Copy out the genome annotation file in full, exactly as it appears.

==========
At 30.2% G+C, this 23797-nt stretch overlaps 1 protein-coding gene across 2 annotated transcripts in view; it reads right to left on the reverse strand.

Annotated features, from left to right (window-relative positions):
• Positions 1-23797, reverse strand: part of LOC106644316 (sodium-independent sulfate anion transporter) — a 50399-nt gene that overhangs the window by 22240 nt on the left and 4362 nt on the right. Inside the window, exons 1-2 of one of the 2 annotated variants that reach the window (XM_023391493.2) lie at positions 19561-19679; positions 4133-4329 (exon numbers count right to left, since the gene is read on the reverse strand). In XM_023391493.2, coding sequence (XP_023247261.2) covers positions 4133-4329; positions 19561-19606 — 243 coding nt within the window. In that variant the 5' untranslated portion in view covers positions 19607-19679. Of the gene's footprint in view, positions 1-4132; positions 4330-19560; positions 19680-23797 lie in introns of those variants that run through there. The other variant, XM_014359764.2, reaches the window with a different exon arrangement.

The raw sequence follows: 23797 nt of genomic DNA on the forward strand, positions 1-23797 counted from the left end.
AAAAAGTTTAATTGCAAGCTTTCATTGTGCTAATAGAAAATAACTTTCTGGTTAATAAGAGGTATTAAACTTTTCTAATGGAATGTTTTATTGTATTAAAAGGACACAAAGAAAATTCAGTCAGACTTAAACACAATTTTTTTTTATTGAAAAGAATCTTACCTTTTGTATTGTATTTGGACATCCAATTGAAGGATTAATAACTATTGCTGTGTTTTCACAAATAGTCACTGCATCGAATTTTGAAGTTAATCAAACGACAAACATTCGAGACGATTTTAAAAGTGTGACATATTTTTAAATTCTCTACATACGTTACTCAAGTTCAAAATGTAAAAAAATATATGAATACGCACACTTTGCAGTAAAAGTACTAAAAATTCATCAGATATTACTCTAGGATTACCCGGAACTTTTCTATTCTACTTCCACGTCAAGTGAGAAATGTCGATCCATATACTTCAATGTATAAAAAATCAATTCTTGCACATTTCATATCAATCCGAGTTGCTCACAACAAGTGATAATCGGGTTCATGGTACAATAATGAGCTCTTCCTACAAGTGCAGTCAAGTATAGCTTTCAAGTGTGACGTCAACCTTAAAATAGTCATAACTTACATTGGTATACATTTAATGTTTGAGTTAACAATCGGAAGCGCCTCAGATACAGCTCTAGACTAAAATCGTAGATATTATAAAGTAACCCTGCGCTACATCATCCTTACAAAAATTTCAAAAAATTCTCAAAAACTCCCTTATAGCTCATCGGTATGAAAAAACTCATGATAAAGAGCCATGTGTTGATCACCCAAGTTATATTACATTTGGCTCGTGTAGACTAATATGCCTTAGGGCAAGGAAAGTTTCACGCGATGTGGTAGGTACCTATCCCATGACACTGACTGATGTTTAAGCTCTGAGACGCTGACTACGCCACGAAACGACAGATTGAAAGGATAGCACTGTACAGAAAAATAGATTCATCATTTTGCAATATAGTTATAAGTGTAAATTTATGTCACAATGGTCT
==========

At 30.2% G+C, this 23797-nt stretch overlaps 1 protein-coding gene across 2 annotated transcripts in view; it reads right to left on the reverse strand.

Annotated features, from left to right (window-relative positions):
• Positions 1-23797, reverse strand: part of LOC106644316 (sodium-independent sulfate anion transporter) — a 50399-nt gene that overhangs the window by 22240 nt on the left and 4362 nt on the right. Inside the window, exons 1-2 of one of the 2 annotated variants that reach the window (XM_023391493.2) lie at positions 19561-19679; positions 4133-4329 (exon numbers count right to left, since the gene is read on the reverse strand). In XM_023391493.2, coding sequence (XP_023247261.2) covers positions 4133-4329; positions 19561-19606 — 243 coding nt within the window. In that variant the 5' untranslated portion in view covers positions 19607-19679. Of the gene's footprint in view, positions 1-4132; positions 4330-19560; positions 19680-23797 lie in introns of those variants that run through there. The other variant, XM_014359764.2, reaches the window with a different exon arrangement.

The raw sequence follows: 23797 nt of genomic DNA on the forward strand, positions 1-23797 counted from the left end.
AAAAAGTTTAATTGCAAGCTTTCATTGTGCTAATAGAAAATAACTTTCTGGTTAATAAGAGGTATTAAACTTTTCTAATGGAATGTTTTATTGTATTAAAAGGACACAAAGAAAATTCAGTCAGACTTAAACACAATTTTTTTTTATTGAAAAGAATCTTACCTTTTGTATTGTATTTGGACATCCAATTGAAGGATTAATAACTATTGCTGTGTTTTCACAAATAGTCACTGCATCGAATTTTGAAGTTAATCAAACGACAAACATTCGAGACGATTTTAAAAGTGTGACATATTTTTAAATTCTCTACATACGTTACTCAAGTTCAAAATGTAAAAAAATATATGAATACGCACACTTTGCAGTAAAAGTACTAAAAATTCATCAGATATTACTCTAGGATTACCCGGAACTTTTCTATTCTACTTCCACGTCAAGTGAGAAATGTCGATCCATATACTTCAATGTATAAAAAATCAATTCTTGCACATTTCATATCAATCCGAGTTGCTCACAACAAGTGATAATCGGGTTCATGGTACAATAATGAGCTCTTCCTACAAGTGCAGTCAAGTATAGCTTTCAAGTGTGACGTCAACCTTAAAATAGTCATAACTTACATTGGTATACATTTAATGTTTGAGTTAACAATCGGAAGCGCCTCAGATACAGCTCTAGACTAAAATCGTAGATATTATAAAGTAACCCTGCGCTACATCATCCTTACAAAAATTTCAAAAAATTCTCAAAAACTCCCTTATAGCTCATCGGTATGAAAAAACTCATGATAAAGAGCCATGTGTTGATCACCCAAGTTATATTACATTTGGCTCGTGTAGACTAATATGCCTTAGGGCAAGGAAAGTTTCACGCGATGTGGTAGGTACCTATCCCATGACACTGACTGATGTTTAAGCTCTGAGACGCTGACTACGCCACGAAACGACAGATTGAAAGGATAGCACTGTACAGAAAAATAGATTCATCATTTTGCAATATAGTTATAAGTGTAAATTTATGTCACAATGGTCT